kiwit

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If they are fighting now, absolutely separate them. The more they fight now the less likely that they will bond in the future. You do not want them to fight -- ever. A single serious fight has the potential to prevent them from bonding in the future.

As for the boy having been neutered 4 weeks ago... it can take us much as 6-8 weeks after surgery for those hormones to completely dissipate. Until then, those hormones can affect behavior. This is another reason to separate them for now.

Another note is that when your boy came back from the vet's, he would have had a completely different odor. This can make the one that remained home think that this is a different rabbit entirely. When it does come time to try bonding them, it needs to be approached as if they are 2 stranger rabbits meeting for the first time --- go slowly.

Since the girl is still intact... again those hormones (of hers) can change her behavior. Her hormones can affect the behavior of the male since he can sense them. They can can affect her too and make her grumpy -- not the time to try to bond her.

So, in short, baby "bonds" never count as true bonds. The story you describe is an age-old one. Two babies cuddle and love on each other and then suddenly turn on each other. It is not at all uncommon.

I'd suggest completely separating them until after she is healed from her spay. You can have them in side-by-side areas so they can still see each other, but don't let them interact at all. You don't want to risk another fight which could sabotage their chances of bonding in the future.

Here's more on bonding from my website:
Thank you! I will keep them separate until she is spayed and healed. The male rabbit is the one acting weird tho, he used to be so sweet and easygoing with other rabbits, now he is the feisty one. wondering if that's because of the hormone change.
 

JBun

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Even though your female is still young, there is a slight chance she could be pregnant. Males can have viable sperm up to 6 weeks post neuter. Her being pregnant and him pestering her could explain the change of behavior and aggression. A doe getting pregnant will affect how she reacts to male rabbits after this. Her change of behavior could also affect how your male is reacting to her.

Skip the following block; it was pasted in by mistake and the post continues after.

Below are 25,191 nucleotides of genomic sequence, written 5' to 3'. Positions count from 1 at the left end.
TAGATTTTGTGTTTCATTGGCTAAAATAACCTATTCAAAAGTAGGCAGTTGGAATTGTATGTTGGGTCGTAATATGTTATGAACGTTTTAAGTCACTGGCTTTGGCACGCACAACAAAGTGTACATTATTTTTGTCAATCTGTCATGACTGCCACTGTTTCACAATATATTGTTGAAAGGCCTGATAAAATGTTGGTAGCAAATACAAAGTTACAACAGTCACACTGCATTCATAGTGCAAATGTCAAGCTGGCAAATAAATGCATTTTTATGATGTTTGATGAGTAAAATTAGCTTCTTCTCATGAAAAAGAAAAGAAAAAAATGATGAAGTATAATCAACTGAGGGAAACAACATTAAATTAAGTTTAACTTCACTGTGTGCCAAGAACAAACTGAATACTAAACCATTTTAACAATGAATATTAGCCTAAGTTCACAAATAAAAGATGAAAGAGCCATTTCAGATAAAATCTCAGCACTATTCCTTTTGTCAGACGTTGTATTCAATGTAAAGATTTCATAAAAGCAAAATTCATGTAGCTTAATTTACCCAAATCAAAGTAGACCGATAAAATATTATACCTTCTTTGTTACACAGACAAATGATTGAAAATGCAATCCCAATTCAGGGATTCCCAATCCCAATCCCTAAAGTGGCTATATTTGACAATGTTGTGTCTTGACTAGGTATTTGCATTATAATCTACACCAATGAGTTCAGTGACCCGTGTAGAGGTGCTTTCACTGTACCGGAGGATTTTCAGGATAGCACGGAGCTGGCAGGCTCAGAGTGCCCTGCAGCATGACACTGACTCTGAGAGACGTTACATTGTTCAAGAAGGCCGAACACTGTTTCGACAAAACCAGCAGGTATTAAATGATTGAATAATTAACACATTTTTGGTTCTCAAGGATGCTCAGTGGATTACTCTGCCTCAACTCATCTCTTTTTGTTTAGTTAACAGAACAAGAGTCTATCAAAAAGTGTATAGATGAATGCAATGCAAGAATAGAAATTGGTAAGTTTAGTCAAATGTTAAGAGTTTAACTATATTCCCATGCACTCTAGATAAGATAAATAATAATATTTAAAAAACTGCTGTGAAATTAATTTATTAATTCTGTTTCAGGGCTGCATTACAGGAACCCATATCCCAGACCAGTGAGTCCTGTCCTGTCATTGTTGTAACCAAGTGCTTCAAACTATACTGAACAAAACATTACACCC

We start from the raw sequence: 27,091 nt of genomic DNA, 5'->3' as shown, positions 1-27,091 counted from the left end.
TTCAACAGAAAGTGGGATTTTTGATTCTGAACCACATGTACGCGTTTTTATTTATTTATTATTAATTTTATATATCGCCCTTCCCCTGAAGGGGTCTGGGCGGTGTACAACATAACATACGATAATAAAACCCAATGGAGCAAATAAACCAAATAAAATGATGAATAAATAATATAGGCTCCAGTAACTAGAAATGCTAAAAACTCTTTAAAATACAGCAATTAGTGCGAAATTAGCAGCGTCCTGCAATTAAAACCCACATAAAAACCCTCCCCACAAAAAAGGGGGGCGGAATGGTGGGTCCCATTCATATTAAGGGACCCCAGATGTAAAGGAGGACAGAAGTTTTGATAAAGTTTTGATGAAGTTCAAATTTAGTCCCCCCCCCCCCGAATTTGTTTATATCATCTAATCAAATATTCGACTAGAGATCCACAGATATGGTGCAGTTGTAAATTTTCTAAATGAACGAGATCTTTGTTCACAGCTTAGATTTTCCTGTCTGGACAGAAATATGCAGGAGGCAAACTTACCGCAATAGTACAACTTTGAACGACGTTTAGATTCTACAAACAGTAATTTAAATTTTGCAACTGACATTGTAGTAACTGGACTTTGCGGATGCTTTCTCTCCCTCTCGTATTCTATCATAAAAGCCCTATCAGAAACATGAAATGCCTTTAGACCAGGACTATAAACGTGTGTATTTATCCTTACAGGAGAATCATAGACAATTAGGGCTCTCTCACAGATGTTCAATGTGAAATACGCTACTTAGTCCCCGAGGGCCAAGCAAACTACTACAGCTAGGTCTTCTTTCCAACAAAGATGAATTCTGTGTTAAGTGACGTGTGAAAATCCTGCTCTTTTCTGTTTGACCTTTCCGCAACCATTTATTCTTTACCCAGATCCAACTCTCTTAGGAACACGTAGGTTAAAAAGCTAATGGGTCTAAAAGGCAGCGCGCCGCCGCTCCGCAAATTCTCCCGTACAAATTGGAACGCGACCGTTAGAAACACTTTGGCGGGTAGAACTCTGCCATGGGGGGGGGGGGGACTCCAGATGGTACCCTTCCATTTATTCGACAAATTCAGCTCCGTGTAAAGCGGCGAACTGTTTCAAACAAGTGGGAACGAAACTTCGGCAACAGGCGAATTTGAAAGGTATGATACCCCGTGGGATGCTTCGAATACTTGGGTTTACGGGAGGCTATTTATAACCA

With your males change of behavior, if he is also not eating or eating much, then he could be developing GI stasis. If he is eating normally, then the change of behavior could be due to the problems with him and your doe. With you, he could be mellowing because of the neuter. With your doe, he could be frustrated with her because he is still hormonal and wants to mate, and she's pregnant and wants him to leave her alone. Or it could just be his changing hormones due to the neuter, but also changing due to maturing.


Any time a change is made in a rabbits environment, it has the potential to affect their behavior. It can cause unusual aggression in a bonded pair or territorial marking behavior.
 

kiwit

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Even though your female is still young, there is a slight chance she could be pregnant. Males can have viable sperm up to 6 weeks post neuter. Her being pregnant and him pestering her could explain the change of behavior and aggression. A doe getting pregnant will affect how she reacts to male rabbits after this. Her change of behavior could also affect how your male is reacting to her.

With your males change of behavior, if he is also not eating or eating much, then he could be developing GI stasis. If he is eating normally, then the change of behavior could be due to the problems with him and your doe. With you, he could be mellowing because of the neuter. With your doe, he could be frustrated with her because he is still hormonal and wants to mate, and she's pregnant and wants him to leave her alone. Or it could just be his changing hormones due to the neuter, but also changing due to maturing.


Any time a change is made in a rabbits environment, it has the potential to affect their behavior. It can cause unusual aggression in a bonded pair or territorial marking behavior.
Thanks for bringing GI stasis to awareness, I haven't heard of it before. Although I think they are ok, they are eating too much pellet instead of hay, I should be more careful.

UPDATE:
They are doing well again! on the 3rd day they are ignoring each other and the male one started running away from the female. the next day the female approached him and groom him, he accepted it. and now they are laying next to each other. He put his head under her head then she groomed him. But when she put her head under his he does not groom her back. he seems quite mean to me. He used to follow her and groom her a lot. I am not sure how to interpret his actions.
 

Blue eyes

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They need to be separated even if they appear to be doing well again. By allowing them together, you risk another fight. If that happens, it can prevent them from bonding for real in the future (after she's spayed). There is no benefit to allowing them together at this stage-- only risk.

As mentioned already, his hormones can be in flux for up to 6-8 weeks. That means they are still dissipating and his moods can change at the drop of a hat. When/if that happens, then a fight could start. Her hormones can also kick in at any moment and cause her to be the aggressor. It simply isn't worth the risk to be allowing them to have any contact until after she is healed from her spay.

It is fine to allow them to see each other by being in side-by-side areas. They just shouldn't have any actual, physical contact.